One of my sisters, who is an incredible trained vocalist, laughed when I told her I sang on the radio. She knows I wouldn’t consider myself a singer. No, I am not a Luther Vandross, Maxwell, Bruno Mars, or Ed Sheeran. I am a humble man who trains Capoeira and sings freedom songs.
Last week, I appeared on a local Caribbean radio show called Observer. The host, Janis Hough, invited me to the show to discuss a workshop I will host on February 23rd at the Sugar Ridge Resort in Antigua. When I agreed to come to the studio, I asked if it would be okay to bring my instrument. She said, “wonderful!”
At 7pm, I arrived at the radio station in St. John. I walked in with my berimbau in a carrying bag I bought during a trip to Brazil. After taking the elevator to the third floor and then walking up another set of stairs, I found the recording studio.
The show had begun, and Janis was playing a song from her playlist. After greeting Janis with a hug, I took a seat in a black leather seat on one side of a wooden table. We talked for a brief moment, and then I placed a pair of black stereo headphones over my ears.
The song ended that was playing when I sat down, and Janis told the audience that her guest had arrived. She didn’t introduce me but asked if I could introduce myself. As she forewarned me, she likes to see how people define themselves.
I did my best to capture how I identify. Speaking into the black microphone, I said my name is Vernon Lindsay, and I am a writer, Capoeirista or person who trains the African-Brazilian martial art called Capoeira, a husband, a father to three amazing children, and much more. No, I didn’t mention my work as a leadership coach, vlogger, or professor.
After discussing some of my background and the Capoeira workshop I will host later this week, I played a brief solo with my berimbau and sang a song. The berimbau is a percussion instrument that resembles a bow and arrow. You learn how to play it when you begin to train Capoeira.
For the past thirteen years, I have studied Capoeira’s movements, music, history, philosophies, and rituals. Despite my time in Capoeira, I wouldn’t consider myself a master. I am a recognized instructor with the United Capoeira Association of schools created by Mestre Acordeon, Mestra Suelly, and Mestre Rá. Given Capoeira’s history among oppressed groups in Brazil, I have learned songs about freedom, the beauty of Africa, and resistance.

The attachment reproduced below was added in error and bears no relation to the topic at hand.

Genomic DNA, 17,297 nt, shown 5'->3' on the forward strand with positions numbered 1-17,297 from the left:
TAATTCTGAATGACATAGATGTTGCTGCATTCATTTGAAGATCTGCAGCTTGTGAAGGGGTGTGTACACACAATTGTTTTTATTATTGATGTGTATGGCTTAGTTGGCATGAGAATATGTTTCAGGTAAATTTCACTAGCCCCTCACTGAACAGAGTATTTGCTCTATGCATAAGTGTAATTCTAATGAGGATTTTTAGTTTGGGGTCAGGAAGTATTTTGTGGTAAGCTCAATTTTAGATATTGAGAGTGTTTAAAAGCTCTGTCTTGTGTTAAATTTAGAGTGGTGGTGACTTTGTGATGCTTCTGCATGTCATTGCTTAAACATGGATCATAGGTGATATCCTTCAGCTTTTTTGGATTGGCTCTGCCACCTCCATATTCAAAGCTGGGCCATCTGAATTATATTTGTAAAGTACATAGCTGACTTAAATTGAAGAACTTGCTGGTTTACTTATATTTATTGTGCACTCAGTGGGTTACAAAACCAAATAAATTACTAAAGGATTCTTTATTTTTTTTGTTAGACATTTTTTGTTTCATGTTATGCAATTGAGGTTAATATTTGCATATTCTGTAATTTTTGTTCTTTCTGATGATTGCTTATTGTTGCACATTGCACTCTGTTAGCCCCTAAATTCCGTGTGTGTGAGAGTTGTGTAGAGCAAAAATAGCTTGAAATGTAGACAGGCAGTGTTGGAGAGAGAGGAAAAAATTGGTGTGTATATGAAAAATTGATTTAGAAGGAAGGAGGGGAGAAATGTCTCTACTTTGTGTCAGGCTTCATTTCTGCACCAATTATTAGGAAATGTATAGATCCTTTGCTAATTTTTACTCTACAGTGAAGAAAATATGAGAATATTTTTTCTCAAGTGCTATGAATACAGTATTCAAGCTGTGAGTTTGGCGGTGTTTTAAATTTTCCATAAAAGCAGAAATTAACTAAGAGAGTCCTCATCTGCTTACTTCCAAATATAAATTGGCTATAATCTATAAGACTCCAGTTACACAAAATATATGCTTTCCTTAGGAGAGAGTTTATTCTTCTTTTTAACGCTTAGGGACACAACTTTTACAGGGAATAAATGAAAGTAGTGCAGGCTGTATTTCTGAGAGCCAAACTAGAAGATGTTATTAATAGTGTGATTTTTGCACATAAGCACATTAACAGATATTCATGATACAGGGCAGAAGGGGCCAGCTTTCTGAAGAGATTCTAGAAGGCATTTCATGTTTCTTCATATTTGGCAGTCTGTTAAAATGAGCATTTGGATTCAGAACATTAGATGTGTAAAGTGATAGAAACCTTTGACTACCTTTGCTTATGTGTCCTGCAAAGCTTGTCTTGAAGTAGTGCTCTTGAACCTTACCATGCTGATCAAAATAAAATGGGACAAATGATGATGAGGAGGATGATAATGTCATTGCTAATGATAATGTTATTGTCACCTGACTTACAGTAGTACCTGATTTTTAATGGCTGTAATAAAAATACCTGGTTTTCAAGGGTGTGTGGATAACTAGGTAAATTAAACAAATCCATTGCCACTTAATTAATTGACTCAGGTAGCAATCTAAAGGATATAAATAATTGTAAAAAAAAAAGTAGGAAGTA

I decided at the studio to sing a song written by Mestre Acordeon called “Berimbau de Ouro”. From my understanding, it’s a song that pays homage to a spiritual leader, Mãe Menininha do Gantois, and Capoeira in Salvador, Bahia Brazil. It’s one of my favorite songs by Mestre Acordeon, and it encourages me to continue training.
No, I don’t have the vocal range of the great late singer, Prince. I do have a passion for Capoeira and its ability to help create new communities. This week, I am grateful to have the opportunity to share Capoeira in Antigua.
Today, I want to encourage you to explore the depths of your hobbies. Capoeira started as a hobby for me and then it developed into something far more valuable over time. I didn’t know how to do many of the things I can do with my body today before I started to train Capoeira. Without a doubt, investing resources in a hobby can bring out talents you didn’t know existed inside you.
If you have interests in Capoeira and live in Antigua, I want to see you on February 23rd at Sugar Ridge’s The Shed for the introduction workshop at 10am. If you’re unavailable, explore this affordable self-paced beginner’s course available online.
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